[Show abstract][Hide abstract] ABSTRACT: Activation of the NADPH oxidase-derived oxidant burst of polymorphonuclear leukocytes (PMNs) is of critical importance in
inflammatory disease. PMN-derived superoxide (O⨪2) can be scavenged by nitric oxide (NO⋅) with the formation of peroxynitrite (ONOO−); however, questions remain regarding the effects and mechanisms by which NO⋅ and ONOO− modulate the PMN oxidative burst. Therefore, we directly measured the dose-dependent effects of NO⋅and ONOO− on O⨪2 generation from human PMNs stimulated with phorbol 12-myristate 13-acetate using EPR spin trapping. Pretreatment with low
physiological (μm) concentrations of NO⋅ from NO⋅ gas had no effect on PMN O⨪2 generation, whereas high levels (≥50 μm) exerted inhibition. With ONOO− pretreatment, however, a biphasic modulation of O⨪2 generation was seen with stimulation by μm levels, but inhibition at higher levels. With the NO⋅ donor NOR-1, which provides more sustained release of NO⋅ persisting at the time of O⨪2 generation, a similar biphasic modulation of O⨪2 generation was seen, and this was inhibited by ONOO− scavengers. The enhancement of O⨪2 generation by low concentrations of ONOO− or NOR-1 was associated with activation of the ERK MAPKs and was blocked by their inhibition. Thus, low physiological levels
of NO⋅present following PMN activation are converted to ONOO−, which enhances O⨪2 generation through activation of the ERK MAPK pathway, whereas higher levels of NO⋅ or ONOO−feed back and inhibit O⨪2 generation. This biphasic concentration-dependent regulation of the PMN oxidant burst by NO⋅-derived ONOO− may be of critical importance in regulating the process of inflammation.
Full-text · Article · Jan 2001 · Journal of Biological Chemistry
[Show abstract][Hide abstract] ABSTRACT: Xanthine oxidase (XO) is a central mechanism of oxidative injury as occurs following ischemia. During the early period of reperfusion, both nitric oxide (NO(*)) and superoxide (O-*(2)) generation are increased leading to the formation of peroxynitrite (ONOO(-)); however, questions remain regarding the presence and nature of the interactions of NO(*) or ONOO(-) with XO and the role of this process in regulating oxidant generation. Therefore, we determined the dose-dependent effects of NO(*) and ONOO(-) on the O-*(2) generation and enzyme activity of XO, respectively, by EPR spin trapping of O-*(2) using 5-(diethoxyphosphoryl)-5-methyl-1-pyrroline-N-oxide and spectrophotometric assay. ONOO(-) markedly inhibited both O-*(2) generation and XO activity in dose-dependent manner, while NO(*) from NO(*) gas in concentrations up to 200 microM had no effect. Furthermore, we observed that NO(*) donors such as NOR-1 also inhibited O-*(2) generation and XO activity; however, these effects were O-*(2)-dependent and blocked by superoxide dismutase or ONOO(-) scavengers. Finally, we found that ONOO(-) totally abolished the Mo(V) EPR spectrum. These changes were irreversible, suggesting oxidative disruption of the critical molybdenum center of the catalytic site. Thus, ONOO(-) formed in biological systems can feedback and down-regulate XO activity and O-*(2) generation, which in turn may serve to limit further ONOO(-) formation.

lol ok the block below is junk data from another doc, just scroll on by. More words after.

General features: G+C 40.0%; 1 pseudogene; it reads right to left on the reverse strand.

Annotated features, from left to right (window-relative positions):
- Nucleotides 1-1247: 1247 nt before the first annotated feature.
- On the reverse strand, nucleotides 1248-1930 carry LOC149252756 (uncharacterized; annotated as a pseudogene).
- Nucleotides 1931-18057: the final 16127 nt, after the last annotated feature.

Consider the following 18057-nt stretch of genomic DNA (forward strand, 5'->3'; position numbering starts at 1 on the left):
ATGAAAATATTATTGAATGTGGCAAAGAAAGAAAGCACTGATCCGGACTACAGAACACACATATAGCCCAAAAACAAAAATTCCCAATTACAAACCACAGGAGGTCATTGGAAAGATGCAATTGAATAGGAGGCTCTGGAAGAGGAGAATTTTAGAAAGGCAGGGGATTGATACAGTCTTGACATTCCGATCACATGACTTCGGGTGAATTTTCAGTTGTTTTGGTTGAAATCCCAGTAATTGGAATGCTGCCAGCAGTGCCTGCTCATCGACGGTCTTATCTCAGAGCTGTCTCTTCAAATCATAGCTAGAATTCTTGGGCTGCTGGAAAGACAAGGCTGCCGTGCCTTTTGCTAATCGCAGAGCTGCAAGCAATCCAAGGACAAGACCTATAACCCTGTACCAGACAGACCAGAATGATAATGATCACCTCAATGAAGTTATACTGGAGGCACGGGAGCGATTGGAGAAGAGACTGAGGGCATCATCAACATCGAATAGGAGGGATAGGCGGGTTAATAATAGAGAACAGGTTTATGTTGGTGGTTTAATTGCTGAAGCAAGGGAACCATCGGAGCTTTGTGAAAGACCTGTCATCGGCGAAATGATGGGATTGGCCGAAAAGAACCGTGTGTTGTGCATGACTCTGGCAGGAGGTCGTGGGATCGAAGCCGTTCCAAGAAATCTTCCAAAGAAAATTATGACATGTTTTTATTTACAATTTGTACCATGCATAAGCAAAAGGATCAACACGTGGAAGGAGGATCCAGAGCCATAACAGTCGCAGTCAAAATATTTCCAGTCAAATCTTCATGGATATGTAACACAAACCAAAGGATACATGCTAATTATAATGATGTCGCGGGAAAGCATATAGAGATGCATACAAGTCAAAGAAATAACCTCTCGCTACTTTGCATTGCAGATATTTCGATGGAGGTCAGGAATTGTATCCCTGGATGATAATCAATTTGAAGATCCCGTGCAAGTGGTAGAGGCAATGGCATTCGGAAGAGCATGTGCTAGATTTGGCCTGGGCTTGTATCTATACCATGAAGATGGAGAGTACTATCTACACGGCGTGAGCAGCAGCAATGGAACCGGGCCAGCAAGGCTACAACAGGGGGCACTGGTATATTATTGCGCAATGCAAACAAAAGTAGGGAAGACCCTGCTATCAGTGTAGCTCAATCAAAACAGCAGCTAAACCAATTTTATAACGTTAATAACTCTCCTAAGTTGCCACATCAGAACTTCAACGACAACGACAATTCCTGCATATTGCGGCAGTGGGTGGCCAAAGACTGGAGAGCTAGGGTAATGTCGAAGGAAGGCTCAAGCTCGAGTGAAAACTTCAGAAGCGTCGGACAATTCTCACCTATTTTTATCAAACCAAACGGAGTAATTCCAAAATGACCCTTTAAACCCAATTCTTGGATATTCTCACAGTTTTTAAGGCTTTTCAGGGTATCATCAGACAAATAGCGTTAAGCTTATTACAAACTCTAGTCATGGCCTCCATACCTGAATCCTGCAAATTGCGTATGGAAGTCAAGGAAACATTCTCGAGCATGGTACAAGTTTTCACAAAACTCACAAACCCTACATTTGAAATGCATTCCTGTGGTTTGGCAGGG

No preview · Article · Apr 2000 · Journal of Biological Chemistry